Neurons                       Isaac Gendler


“What is the most basic framework of the human mind”?

This is one of the most fundamental and dazzling questions that has perplexed Scientists and Philosophers for the entirety of human history. And only recently has the greater human intellectual community come to understand a fraction of an answer to this deceptively simple question. Abode in the boundless complexities of the human brain is an intricate system of cells known as Neurons.

To put it simply, the prime specialization of neurons is to transmit information from one neuron to another. This information is stored in electrical currents and chemical signals termed “Neurotransmitters”. All Neurons are electrically excitable, which means that their membrane voltage levels can change. This voltage is moderated through the use of Ion pumps . If a neuron wants to send a signal, then what it does is that it heightens it’s potential difference through the use of ion channels  until it reaches an apex of voltage and is forced to release the signals in a cascade of chemicals and/or electricity. After a bout of activity, the system returns to impassivity. To use a (heavily simplified) mechanical analogy, imagine that the brain is like a plumbing system, and that Neurons are pipes and that the electrical signals and ions are the fluid flowing through.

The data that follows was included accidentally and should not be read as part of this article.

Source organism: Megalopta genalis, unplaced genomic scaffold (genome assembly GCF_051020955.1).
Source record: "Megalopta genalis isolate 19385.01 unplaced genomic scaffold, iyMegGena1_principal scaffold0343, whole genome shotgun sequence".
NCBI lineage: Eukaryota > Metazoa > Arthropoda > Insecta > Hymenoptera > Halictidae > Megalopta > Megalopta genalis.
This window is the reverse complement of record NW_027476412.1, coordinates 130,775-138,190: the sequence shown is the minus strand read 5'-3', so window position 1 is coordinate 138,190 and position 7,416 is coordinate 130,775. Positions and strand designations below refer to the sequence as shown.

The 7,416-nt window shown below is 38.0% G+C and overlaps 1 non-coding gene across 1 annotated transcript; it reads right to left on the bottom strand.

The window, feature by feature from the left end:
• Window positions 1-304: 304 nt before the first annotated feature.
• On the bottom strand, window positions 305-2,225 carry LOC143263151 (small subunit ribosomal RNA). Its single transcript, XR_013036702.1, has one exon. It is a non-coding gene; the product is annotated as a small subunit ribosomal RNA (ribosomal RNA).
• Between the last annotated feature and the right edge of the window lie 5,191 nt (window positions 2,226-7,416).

The Physiology of Neurons are very simple. The Neurons take in information the use of Dendrites (the branches out of the cell body of the picture). The cell body is know in the Scientific community as the “soma”. Electrical signals and ions are transmitted through the use of axons (the long tube like structure), and when they reach the ends known as the axon terminals, The voltage buildup starts and given time the synapses on the ends of the axon terminals permits electrical and chemical signals to be sent across.


Neurons have three types of specializations. Motor Neurons are used to send signals to control muscle movement, Sensor Neurons are used to yield information about senses such as pain and smell (or both if you leave out food for too long). And finally, Interneurons are used to transmit information between cells.


Neurons are a most peculiar facet of the human brain. It is utterly astounding to contemplate that such infinitesimal objects (around 4*10-6 meters in diameter) play such a pivotal role in the interplay of biological cognition. And what is even more intriguing is that there is so much more to learn about the human brain, and it it up to the explorers of the future to figure it out. So if you’re interested, go to the library, ask your teachers, and look online for any information you can find. Or even better yet, find out for yourself and spend a career in research.


Best regards

Isaac A. Gendler

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